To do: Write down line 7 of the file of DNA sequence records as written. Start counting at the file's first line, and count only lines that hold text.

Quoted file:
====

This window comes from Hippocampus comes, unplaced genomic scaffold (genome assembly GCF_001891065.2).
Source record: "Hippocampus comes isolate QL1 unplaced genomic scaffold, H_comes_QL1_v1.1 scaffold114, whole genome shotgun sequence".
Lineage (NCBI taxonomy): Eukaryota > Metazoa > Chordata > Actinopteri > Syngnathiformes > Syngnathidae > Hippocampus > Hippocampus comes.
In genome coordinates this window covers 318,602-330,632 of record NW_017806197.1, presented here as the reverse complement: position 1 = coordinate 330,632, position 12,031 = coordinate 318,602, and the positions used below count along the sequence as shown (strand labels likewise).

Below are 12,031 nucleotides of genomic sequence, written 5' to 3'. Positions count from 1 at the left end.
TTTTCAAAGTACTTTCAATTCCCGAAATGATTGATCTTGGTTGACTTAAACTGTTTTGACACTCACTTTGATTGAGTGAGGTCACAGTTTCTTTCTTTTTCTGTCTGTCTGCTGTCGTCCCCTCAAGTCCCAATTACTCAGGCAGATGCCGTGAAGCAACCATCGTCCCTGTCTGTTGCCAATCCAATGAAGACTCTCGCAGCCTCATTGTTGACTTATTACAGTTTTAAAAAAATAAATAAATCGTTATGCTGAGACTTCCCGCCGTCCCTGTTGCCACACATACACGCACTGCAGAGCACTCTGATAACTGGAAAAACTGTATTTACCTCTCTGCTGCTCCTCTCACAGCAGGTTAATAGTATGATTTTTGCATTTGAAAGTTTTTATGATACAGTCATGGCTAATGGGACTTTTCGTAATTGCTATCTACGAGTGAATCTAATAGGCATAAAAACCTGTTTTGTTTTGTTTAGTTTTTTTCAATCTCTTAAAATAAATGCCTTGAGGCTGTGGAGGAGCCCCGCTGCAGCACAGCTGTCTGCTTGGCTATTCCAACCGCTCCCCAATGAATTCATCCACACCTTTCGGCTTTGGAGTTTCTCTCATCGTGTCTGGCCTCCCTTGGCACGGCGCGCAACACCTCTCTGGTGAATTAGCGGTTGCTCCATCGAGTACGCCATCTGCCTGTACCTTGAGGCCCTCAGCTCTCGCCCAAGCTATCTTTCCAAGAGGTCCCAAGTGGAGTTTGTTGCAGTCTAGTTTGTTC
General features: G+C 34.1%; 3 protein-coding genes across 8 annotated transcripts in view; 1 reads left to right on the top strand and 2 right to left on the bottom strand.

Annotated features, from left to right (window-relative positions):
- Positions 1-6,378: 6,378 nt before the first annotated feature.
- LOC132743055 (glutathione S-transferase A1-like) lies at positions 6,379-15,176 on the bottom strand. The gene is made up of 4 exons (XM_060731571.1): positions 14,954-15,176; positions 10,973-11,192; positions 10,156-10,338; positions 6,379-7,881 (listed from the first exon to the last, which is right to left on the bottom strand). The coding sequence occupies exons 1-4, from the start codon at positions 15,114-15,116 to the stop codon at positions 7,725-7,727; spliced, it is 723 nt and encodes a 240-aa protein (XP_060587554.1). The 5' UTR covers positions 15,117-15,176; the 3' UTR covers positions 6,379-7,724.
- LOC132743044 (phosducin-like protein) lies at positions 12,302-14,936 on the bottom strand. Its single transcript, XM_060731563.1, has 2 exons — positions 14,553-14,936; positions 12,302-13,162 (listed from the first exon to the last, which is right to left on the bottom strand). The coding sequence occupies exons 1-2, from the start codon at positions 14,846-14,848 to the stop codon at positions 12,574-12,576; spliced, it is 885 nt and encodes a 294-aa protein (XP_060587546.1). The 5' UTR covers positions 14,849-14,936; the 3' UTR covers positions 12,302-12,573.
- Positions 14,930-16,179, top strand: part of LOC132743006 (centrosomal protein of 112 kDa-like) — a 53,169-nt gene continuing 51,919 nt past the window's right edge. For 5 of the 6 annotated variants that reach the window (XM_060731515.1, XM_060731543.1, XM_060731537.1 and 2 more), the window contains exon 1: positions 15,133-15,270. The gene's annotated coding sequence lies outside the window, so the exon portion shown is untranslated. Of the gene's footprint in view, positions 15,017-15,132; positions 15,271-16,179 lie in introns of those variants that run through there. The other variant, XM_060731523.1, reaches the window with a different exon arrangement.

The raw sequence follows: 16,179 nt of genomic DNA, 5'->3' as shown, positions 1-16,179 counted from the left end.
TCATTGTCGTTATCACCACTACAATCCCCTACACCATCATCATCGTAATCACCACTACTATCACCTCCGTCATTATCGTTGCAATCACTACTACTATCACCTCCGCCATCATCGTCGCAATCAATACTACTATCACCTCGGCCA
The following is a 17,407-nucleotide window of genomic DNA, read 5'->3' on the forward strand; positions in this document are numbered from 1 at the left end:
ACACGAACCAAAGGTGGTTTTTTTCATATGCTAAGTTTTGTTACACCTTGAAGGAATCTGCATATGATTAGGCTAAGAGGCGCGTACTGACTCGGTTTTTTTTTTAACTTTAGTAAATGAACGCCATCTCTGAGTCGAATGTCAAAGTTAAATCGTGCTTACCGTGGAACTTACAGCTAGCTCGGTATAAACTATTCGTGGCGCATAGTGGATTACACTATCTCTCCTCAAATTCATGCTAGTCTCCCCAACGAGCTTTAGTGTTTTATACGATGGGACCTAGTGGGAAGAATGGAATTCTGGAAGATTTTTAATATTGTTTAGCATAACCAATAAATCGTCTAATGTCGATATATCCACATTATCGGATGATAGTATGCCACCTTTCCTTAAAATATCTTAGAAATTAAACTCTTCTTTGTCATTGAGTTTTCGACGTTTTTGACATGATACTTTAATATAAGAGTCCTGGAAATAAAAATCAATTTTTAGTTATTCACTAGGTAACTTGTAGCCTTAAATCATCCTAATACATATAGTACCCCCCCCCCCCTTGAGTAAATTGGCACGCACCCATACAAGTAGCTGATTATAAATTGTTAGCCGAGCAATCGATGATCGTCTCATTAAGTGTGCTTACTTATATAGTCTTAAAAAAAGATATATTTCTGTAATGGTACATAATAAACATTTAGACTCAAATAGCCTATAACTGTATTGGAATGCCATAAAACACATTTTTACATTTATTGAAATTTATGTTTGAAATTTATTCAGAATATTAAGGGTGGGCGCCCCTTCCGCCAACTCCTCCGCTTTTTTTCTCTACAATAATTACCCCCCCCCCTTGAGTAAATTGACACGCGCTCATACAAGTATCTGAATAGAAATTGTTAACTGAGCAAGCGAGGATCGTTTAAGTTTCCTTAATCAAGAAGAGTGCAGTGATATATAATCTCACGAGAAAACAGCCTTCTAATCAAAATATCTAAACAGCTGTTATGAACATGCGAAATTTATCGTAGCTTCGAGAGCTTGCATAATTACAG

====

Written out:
General features: G+C 34.1%; 3 protein-coding genes across 8 annotated transcripts in view; 1 reads left to right on the top strand and 2 right to left on the bottom strand.